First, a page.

Surge protective devices (SPDs), commonly referred to as transient voltage surge suppressors, are an integral part of an R&D facility’s distribution system and must be incorporated from initial design. SPDs are electronic devices that limit transient overvoltages—caused by lightning, utility switching, internal load switching and power electronic devices such as ASDs and UPSs—and divert dangerous surge currents away from critical loads to ground.
Service-entrance equipment should have an SPD to reduce externally generated surges. The branch-circuit panelboards that serve the research test equipment should have SPDs to minimize surges from within the R&D facility. Additional SPDs at the intermediate distribution panels may be needed, depending on distribution system exposure and how critical a given load may be.
The Importance of Grounding
Properly designed grounding is crucial for assuring power quality, but these systems are often overlooked during preliminary development of an R&D facility. Grounding systems are relatively inexpensive. The National Electrical Code (NEC) only outlines the grounding system with respect to life-safety—not from a power-quality perspective. Design professionals, however, must make a special effort to assure that:
All metallic components of the building are bonded together to the service.
The service neutral and ground are properly bonded together.
Water pipes are bonded to the service.
Separately derived systems such as UPSs and dry-type transformers are bonded to the building steel and service.
An effective earth-ground electrode system is required and usually consists of the building steel, a buried ground ring, a metal underground water pipe and other NEC-required electrodes. Every feeder and branch circuit should have an insulated grounding conductor—that is, a green wire—and not rely on the conduit for a ground path.
Special grounding areas—computer rooms, raised floor areas and high-frequency generator locations—must be bonded to building steel and the service. An isolated ground system is not needed if the facility has a properly designed and installed equipment-grounding system.
Reliability Goes Beyond Quality
Power-quality and power-reliability solutions are often the same. Some reliability solutions, however, go beyond those for power quality. What is the impact if the electrical system fails and causes an interruption to the critical loads? What duration of an interruption can be tolerated? The answer to these questions drives the type of system and preventive steps that are needed to provide reliable electrical service to the critical loads.
Utility feeders. Most R&D facilities are fed either underground or overhead from a single radial line from the utility. This exposes the facility to single-point failure—from cars hitting poles, lightning strikes and backhoe work. The outage in these cases could be many hours.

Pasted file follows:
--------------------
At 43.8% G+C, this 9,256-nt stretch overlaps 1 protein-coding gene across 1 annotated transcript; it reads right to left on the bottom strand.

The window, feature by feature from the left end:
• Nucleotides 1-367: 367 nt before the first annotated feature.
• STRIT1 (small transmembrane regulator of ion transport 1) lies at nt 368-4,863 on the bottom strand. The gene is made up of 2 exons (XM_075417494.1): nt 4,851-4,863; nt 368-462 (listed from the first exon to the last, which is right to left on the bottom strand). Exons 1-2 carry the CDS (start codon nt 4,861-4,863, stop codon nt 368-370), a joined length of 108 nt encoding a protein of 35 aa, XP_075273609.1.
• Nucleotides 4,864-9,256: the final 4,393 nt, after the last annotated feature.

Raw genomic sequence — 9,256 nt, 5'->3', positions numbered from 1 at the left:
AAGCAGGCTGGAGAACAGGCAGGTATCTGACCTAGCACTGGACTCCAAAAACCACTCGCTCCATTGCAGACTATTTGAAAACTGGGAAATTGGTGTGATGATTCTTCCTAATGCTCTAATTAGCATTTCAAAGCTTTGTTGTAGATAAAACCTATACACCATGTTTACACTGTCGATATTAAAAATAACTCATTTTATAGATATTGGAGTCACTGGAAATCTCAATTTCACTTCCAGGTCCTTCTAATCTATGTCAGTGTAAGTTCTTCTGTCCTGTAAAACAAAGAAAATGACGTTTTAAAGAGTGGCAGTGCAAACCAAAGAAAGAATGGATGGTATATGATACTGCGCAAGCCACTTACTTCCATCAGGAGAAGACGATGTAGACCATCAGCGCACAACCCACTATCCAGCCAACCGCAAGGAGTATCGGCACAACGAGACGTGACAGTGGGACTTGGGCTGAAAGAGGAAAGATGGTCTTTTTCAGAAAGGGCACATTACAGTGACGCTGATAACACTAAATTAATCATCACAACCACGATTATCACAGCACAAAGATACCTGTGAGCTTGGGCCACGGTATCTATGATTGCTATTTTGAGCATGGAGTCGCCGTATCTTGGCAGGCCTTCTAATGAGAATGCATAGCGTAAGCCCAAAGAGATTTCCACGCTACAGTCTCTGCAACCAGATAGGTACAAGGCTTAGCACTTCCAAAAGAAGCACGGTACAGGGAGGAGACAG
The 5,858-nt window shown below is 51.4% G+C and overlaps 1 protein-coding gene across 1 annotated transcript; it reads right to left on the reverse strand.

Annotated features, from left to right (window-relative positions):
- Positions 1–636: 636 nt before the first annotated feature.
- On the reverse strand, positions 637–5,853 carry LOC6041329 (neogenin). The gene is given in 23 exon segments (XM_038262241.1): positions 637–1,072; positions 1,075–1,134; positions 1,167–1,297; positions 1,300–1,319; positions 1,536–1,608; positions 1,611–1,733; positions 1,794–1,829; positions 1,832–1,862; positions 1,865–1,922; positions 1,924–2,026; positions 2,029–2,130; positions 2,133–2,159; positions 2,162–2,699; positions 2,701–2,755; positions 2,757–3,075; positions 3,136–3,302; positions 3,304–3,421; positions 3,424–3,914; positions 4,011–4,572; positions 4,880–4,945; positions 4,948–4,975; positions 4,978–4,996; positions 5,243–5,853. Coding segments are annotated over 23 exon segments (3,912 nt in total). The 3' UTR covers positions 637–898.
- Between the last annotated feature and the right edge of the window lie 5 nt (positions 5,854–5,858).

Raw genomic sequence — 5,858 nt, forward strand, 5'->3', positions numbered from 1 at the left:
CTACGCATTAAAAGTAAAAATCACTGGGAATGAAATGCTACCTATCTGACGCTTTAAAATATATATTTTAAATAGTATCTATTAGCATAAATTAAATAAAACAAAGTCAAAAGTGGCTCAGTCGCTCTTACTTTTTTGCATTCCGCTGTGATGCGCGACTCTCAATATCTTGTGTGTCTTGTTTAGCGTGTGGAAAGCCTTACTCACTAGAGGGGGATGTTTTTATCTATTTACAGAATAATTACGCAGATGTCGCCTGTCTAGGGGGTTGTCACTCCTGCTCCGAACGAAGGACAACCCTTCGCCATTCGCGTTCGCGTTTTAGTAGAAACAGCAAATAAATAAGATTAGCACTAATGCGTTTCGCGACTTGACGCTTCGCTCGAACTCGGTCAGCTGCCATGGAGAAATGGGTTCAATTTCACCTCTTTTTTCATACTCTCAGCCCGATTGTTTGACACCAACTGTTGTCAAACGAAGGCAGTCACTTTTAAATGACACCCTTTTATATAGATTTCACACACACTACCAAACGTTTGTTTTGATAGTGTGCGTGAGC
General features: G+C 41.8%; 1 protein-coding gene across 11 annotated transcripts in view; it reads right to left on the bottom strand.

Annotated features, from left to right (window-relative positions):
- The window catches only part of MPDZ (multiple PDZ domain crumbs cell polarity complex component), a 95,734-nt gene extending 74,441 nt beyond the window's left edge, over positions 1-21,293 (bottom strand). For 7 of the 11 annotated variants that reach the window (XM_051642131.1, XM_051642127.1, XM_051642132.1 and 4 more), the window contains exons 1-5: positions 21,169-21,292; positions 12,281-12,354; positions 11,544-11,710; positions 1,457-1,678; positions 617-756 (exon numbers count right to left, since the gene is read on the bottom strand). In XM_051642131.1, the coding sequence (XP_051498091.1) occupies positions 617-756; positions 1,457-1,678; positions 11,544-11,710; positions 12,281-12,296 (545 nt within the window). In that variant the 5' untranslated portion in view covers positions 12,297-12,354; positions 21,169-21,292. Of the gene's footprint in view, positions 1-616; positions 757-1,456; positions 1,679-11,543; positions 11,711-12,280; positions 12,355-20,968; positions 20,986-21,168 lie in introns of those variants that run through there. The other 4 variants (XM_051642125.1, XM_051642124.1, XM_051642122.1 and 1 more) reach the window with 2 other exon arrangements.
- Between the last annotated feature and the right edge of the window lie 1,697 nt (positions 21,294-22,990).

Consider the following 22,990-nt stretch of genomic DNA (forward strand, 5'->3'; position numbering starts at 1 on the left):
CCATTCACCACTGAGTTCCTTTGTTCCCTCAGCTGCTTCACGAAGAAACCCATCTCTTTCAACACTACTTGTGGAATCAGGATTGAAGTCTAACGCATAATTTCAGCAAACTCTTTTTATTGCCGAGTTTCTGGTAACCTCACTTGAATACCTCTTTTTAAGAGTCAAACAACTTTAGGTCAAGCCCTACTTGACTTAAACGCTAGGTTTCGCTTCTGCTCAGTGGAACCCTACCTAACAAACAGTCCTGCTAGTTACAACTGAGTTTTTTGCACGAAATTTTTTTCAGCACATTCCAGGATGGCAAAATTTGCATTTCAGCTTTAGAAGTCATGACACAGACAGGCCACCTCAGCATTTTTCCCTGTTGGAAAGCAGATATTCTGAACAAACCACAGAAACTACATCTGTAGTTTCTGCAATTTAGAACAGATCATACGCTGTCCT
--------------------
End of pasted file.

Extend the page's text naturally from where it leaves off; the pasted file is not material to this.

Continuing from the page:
A more reliable approach would be to bring in a second utility feeder, preferably from a different utility substation, and install a transfer switch to transfer from the feeder that fails to one that remains operational. Manual operation of the switch could be performed for isolation of a feeder for maintenance. If the loads are sensitive to the loss of voltage during the transfer time—five to seven cycles—a static transfer switch can be installed which performs the transfer in a quarter-cycle.
Owner system. Another method of terminating two utility feeders is to install two transformers and a double-ended substation with two 600-volt main breakers and a tie breaker. By sizing each transformer to carry the entire load of the facility, either transformer or associated utility feeder can be taken out of service and the facility can remain operational. The 600-volt main breakers and tie breaker can be set up to automatically transfer the load to the source with remaining power if one feeder is lost.
Transfer time for this solution is five to seven cycles. If the loads are sensitive to the loss of voltage during the transfer time, the static transfer switch option can be used.
Note that the double-ended substation allows for easy separation of mechanical loads—HVAC components, pumps, chillers—from sensitive test equipment and research loads. Beyond providing power quality, this helps with the isolation of loads for maintenance.
UPS/generator. If the utility has a record of extended outages that the R&D critical loads cannot tolerate, a generator may be warranted to provide standby power. A generator requires five to 10 seconds to sense a voltage loss, start working, reach the needed voltage and frequency and then transfer to the critical loads. A UPS can be installed to ride through the interruption until the engine generator can transfer to the critical loads (see “Keeping Specimens on Ice” below).
When generators are used, an automatic-transfer switch (ATS) is used to transfer the load from the utility system to the engine generator. The ATS must be maintained for continued reliability and can be provided with a full maintenance bypass switch that allows testing and maintenance of the automatic portion of the switch without interrupting the load. This is an important issue for the double-ended substation/dual-feeder configuration of facilities that cannot be down for any scheduled maintenance. This type of system, while increasing reliability by having a second source of power, also enables safe maintenance procedures by completely de-energizing the portion of the system to be maintained. By moving the “dead” portion around, the entire system can then be maintained, further increasing the reliability.